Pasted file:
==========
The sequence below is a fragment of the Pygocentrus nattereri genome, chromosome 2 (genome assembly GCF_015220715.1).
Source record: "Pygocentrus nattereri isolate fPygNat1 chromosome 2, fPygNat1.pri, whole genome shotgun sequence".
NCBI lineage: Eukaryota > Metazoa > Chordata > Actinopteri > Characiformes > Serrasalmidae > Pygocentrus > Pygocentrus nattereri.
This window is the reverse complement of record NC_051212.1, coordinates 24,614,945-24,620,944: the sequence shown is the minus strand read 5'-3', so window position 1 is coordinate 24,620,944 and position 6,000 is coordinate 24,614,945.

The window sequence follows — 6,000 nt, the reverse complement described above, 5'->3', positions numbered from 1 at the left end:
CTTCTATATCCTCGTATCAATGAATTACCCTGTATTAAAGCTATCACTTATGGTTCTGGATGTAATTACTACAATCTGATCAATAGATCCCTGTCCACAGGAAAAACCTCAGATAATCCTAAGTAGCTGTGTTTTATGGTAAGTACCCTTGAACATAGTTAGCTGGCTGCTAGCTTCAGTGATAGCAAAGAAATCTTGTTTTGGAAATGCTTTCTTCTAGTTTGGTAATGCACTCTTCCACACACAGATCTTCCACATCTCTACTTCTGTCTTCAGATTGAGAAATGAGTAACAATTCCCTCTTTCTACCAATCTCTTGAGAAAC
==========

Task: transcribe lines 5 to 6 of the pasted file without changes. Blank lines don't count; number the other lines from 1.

The window sequence follows — 6,000 nt, the reverse complement described above, 5'->3', positions numbered from 1 at the left end:
CTTCTATATCCTCGTATCAATGAATTACCCTGTATTAAAGCTATCACTTATGGTTCTGGATGTAATTACTACAATCTGATCAATAGATCCCTGTCCACAGGAAAAACCTCAGATAATCCTAAGTAGCTGTGTTTTATGGTAAGTACCCTTGAACATAGTTAGCTGGCTGCTAGCTTCAGTGATAGCAAAGAAATCTTGTTTTGGAAATGCTTTCTTCTAGTTTGGTAATGCACTCTTCCACACACAGATCTTCCACATCTCTACTTCTGTCTTCAGATTGAGAAATGAGTAACAATTCCCTCTTTCTACCAATCTCTTGAGAAAC